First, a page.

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Greetings from the editors
It is with great excitement that we embark on the editorship of Voices from the Middle. As former middle level English language arts teachers, we know well the joys and challenges of teaching middle level learners. We hope that Voices from the Middle will continue to serve you as a vibrant source of professional development, highlighting best practices in the craft of middle level teaching, pieces from middle grades and young adult authors, and even ideas, responses, and celebrations from the students we serve. We hope to do so with a growing attention to offering our readers interactive and multimodal content. We welcome your participation in growing YOUR journal in ways that make an impact on your students and your teaching.
—Sara Kajder (University of Georgia) and Shelbie Witte (Oklahoma State University)
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What’s Next in Teaching Reading
Middle level readers are an exacting bunch, and recent professional texts have helped teachers create experiences that offer study of process and skills along with time to simply read. We’ve constructed classroom libraries and collaborated with students to create useful anchor charts. But, what’s next? This issue invites us to share our most recent discoveries and lessons when it comes to growing the skills, practices, and identities of middle level readers. What kinds of assessment are most useful in helping students to understand and, eventually, self-regulate their practices? How are you using digital tools and technologies to support student readers of electronic and print texts? What are the texts that feed your students’ interests, imaginations, and craft as writers? We invite you to share the ways in which you and your students are working together to become even stronger and more thoughtful readers. Submission deadline: August 1, 2016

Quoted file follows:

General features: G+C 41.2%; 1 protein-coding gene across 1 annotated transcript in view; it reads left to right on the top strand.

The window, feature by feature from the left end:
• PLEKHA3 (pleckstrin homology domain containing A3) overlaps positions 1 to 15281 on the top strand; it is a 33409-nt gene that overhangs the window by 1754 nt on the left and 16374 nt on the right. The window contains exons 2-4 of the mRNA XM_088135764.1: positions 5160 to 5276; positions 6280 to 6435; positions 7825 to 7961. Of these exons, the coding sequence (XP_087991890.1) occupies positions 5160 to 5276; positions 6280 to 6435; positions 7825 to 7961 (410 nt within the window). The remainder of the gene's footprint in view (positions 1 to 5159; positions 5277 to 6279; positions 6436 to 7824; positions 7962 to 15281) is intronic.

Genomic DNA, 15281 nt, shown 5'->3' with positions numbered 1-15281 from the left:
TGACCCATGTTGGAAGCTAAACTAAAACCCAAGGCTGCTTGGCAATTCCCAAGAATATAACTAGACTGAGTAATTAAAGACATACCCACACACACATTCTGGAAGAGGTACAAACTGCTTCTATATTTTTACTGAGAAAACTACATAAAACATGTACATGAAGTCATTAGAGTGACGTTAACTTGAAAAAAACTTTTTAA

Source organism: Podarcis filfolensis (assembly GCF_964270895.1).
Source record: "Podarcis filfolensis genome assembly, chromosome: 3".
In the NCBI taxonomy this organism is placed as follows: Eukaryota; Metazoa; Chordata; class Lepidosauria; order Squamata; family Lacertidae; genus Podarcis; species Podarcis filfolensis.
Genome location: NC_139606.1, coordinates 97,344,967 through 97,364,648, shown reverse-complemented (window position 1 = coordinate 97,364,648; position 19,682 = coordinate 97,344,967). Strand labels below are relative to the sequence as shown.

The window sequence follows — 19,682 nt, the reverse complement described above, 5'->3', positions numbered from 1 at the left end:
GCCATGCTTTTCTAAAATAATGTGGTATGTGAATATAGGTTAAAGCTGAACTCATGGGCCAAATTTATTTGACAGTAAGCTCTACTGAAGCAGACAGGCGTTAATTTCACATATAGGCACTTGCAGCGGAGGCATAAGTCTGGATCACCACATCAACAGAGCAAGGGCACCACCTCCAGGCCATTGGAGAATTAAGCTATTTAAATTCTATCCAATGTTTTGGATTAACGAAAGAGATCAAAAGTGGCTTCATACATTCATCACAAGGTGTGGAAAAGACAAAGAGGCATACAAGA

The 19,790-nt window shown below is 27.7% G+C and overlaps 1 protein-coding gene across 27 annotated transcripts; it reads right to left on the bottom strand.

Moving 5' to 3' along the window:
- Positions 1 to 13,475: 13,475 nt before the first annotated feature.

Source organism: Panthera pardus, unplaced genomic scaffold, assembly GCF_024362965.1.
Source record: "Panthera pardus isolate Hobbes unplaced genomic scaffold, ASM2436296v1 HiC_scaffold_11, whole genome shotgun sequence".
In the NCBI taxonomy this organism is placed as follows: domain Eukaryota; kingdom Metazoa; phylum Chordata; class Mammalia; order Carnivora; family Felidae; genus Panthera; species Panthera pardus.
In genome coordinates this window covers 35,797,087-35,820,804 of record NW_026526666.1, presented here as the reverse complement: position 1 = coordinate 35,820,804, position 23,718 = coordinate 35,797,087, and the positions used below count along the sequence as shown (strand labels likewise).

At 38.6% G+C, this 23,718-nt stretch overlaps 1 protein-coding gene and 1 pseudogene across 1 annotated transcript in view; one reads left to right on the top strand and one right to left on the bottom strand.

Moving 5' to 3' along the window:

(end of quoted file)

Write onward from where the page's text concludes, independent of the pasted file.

Building Our Community (25th Anniversary)
In celebration of the 25th volume of Voices from the Middle, this special issue will look back at what we have learned about middle level English teaching across the pages of VM, melding retrospectives from former VM authors and editors alongside the voices of the teachers who have moved their ideas into practice. Where most of this issue will be composed of invited pieces, we invite readers to keep an eye on social media calls on the VM website and through other media as we will be gathering your responses, your ideas, and your voices from in the middle for this special commemorative issue.
Submission deadline: January 1, 2017
Teachers Who Write (as Teachers of Writers)
In order to be the most effective teachers of writers, we need to be teachers who actively write. Our classrooms are filled with messy drafts of our own creation that we open to our students as collaborators, contributors, coeditors, and real writers. This issue invites us to share our lessons, celebrations, and struggles when it comes to the work of building vibrant, engaged, and authentic writing classrooms in which we, too, are participants. What does a writing classroom look like where teachers and students are writing and learning together? Which structures have you found particularly rich or useful? Where has the work become messy or nudged you into a space of failure as a teacher or as a writer? What does feedback look like? Are you engaging with authentic audiences? What is your experience in this work as a teacher and/or as a writer? We invite you to share your stories as teachers, as writers, and as colearners. We encourage you to write with your students for this issue. Their voices are an important part of our collective voices from the middle. Submission deadline: March 1, 2017